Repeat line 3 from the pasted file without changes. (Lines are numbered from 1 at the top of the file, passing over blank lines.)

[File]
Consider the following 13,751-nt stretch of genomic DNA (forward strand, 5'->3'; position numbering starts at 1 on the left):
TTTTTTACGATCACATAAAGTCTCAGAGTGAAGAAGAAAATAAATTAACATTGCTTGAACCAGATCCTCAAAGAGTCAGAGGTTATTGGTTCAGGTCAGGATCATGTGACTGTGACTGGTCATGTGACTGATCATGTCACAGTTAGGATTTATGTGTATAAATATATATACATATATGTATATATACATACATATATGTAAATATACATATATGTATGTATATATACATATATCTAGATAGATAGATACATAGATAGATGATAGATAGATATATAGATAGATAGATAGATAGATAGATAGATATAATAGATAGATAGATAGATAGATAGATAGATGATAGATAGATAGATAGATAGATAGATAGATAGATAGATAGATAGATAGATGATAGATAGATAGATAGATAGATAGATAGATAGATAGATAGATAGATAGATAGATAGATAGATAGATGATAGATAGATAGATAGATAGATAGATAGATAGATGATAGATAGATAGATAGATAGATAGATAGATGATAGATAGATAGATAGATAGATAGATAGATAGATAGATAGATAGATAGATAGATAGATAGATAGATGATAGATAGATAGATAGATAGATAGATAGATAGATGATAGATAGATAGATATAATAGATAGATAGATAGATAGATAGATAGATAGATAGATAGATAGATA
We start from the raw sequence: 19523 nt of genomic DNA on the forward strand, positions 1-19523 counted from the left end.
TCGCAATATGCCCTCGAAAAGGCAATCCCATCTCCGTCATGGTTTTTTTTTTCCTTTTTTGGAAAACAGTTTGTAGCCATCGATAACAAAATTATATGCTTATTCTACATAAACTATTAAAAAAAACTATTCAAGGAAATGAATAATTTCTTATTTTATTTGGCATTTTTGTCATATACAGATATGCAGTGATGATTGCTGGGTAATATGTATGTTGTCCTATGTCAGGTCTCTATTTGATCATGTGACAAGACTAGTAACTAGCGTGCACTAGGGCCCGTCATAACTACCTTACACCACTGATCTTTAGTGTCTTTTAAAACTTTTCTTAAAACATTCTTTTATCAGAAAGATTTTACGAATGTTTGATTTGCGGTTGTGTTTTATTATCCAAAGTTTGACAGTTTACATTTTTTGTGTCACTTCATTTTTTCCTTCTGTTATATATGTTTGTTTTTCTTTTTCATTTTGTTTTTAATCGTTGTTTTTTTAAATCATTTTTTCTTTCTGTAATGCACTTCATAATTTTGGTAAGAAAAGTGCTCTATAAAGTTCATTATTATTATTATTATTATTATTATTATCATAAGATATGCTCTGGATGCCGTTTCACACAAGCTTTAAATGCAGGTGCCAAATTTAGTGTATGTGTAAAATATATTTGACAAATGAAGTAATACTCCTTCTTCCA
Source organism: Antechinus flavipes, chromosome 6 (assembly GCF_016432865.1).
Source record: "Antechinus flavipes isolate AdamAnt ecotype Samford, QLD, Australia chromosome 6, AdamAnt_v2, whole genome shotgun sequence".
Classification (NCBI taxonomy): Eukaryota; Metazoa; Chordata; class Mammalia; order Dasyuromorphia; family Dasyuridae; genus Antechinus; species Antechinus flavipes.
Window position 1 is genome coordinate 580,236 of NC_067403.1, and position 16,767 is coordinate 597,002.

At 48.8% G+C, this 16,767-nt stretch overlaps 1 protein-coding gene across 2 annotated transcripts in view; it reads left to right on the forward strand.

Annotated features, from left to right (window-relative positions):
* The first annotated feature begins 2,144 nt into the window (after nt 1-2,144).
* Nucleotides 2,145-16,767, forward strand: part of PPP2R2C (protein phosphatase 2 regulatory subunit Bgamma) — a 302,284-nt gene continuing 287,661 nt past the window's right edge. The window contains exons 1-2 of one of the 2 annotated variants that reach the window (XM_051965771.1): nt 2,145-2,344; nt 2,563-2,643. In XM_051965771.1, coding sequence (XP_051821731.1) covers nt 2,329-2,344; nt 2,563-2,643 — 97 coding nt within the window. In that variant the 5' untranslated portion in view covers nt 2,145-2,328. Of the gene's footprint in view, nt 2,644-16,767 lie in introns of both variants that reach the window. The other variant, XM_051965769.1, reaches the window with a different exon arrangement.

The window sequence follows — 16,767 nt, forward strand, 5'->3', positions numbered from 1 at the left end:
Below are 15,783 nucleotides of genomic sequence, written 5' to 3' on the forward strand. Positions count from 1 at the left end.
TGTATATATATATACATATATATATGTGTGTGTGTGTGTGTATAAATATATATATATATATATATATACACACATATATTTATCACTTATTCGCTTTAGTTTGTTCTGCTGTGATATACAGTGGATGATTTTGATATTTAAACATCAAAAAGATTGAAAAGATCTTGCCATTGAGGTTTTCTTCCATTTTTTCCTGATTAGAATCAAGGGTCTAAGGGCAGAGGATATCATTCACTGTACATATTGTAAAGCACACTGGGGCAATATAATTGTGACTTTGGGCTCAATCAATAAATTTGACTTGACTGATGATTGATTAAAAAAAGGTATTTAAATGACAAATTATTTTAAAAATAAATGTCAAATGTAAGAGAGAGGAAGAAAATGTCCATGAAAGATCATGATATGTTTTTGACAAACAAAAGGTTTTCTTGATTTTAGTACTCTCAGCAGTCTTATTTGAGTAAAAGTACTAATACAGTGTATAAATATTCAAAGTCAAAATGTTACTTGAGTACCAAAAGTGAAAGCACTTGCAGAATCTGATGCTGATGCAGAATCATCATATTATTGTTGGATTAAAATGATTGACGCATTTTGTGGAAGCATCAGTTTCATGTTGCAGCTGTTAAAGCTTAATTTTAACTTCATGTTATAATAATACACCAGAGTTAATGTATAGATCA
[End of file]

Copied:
We start from the raw sequence: 19523 nt of genomic DNA on the forward strand, positions 1-19523 counted from the left end.